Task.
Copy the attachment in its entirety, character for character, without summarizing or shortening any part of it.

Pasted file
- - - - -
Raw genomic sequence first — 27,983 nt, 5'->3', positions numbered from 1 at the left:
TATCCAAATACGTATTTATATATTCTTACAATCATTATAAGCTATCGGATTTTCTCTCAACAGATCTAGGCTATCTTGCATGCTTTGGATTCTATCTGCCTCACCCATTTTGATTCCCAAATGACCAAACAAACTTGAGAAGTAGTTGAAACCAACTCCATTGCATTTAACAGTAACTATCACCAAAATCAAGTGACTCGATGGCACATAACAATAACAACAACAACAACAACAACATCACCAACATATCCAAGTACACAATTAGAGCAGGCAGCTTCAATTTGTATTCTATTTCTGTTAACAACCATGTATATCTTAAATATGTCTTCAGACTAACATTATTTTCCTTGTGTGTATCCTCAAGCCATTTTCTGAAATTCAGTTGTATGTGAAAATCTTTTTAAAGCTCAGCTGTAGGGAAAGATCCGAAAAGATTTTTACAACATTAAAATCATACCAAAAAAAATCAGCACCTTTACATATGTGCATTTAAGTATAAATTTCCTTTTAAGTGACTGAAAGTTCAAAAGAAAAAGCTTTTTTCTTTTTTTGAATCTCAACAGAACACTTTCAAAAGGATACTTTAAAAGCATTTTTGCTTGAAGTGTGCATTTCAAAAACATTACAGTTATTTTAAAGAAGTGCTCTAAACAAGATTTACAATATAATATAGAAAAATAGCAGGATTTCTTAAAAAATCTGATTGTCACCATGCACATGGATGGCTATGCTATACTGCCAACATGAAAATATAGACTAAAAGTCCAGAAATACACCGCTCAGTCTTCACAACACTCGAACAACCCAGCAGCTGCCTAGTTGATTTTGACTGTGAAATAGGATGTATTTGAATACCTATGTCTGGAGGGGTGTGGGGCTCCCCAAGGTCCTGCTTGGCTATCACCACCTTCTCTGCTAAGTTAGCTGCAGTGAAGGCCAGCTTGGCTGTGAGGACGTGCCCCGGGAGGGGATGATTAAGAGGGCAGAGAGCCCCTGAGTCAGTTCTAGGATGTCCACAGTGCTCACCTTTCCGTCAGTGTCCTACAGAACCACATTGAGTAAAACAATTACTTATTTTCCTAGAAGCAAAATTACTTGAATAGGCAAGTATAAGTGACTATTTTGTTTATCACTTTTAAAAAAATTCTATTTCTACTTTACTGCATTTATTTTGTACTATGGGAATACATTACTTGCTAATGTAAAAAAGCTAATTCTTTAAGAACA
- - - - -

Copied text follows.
Raw genomic sequence first — 27,983 nt, 5'->3', positions numbered from 1 at the left:
TATCCAAATACGTATTTATATATTCTTACAATCATTATAAGCTATCGGATTTTCTCTCAACAGATCTAGGCTATCTTGCATGCTTTGGATTCTATCTGCCTCACCCATTTTGATTCCCAAATGACCAAACAAACTTGAGAAGTAGTTGAAACCAACTCCATTGCATTTAACAGTAACTATCACCAAAATCAAGTGACTCGATGGCACATAACAATAACAACAACAACAACAACAACATCACCAACATATCCAAGTACACAATTAGAGCAGGCAGCTTCAATTTGTATTCTATTTCTGTTAACAACCATGTATATCTTAAATATGTCTTCAGACTAACATTATTTTCCTTGTGTGTATCCTCAAGCCATTTTCTGAAATTCAGTTGTATGTGAAAATCTTTTTAAAGCTCAGCTGTAGGGAAAGATCCGAAAAGATTTTTACAACATTAAAATCATACCAAAAAAAATCAGCACCTTTACATATGTGCATTTAAGTATAAATTTCCTTTTAAGTGACTGAAAGTTCAAAAGAAAAAGCTTTTTTCTTTTTTTGAATCTCAACAGAACACTTTCAAAAGGATACTTTAAAAGCATTTTTGCTTGAAGTGTGCATTTCAAAAACATTACAGTTATTTTAAAGAAGTGCTCTAAACAAGATTTACAATATAATATAGAAAAATAGCAGGATTTCTTAAAAAATCTGATTGTCACCATGCACATGGATGGCTATGCTATACTGCCAACATGAAAATATAGACTAAAAGTCCAGAAATACACCGCTCAGTCTTCACAACACTCGAACAACCCAGCAGCTGCCTAGTTGATTTTGACTGTGAAATAGGATGTATTTGAATACCTATGTCTGGAGGGGTGTGGGGCTCCCCAAGGTCCTGCTTGGCTATCACCACCTTCTCTGCTAAGTTAGCTGCAGTGAAGGCCAGCTTGGCTGTGAGGACGTGCCCCGGGAGGGGATGATTAAGAGGGCAGAGAGCCCCTGAGTCAGTTCTAGGATGTCCACAGTGCTCACCTTTCCGTCAGTGTCCTACAGAACCACATTGAGTAAAACAATTACTTATTTTCCTAGAAGCAAAATTACTTGAATAGGCAAGTATAAGTGACTATTTTGTTTATCACTTTTAAAAAAATTCTATTTCTACTTTACTGCATTTATTTTGTACTATGGGAATACATTACTTGCTAATGTAAAAAAGCTAATTCTTTAAGAACA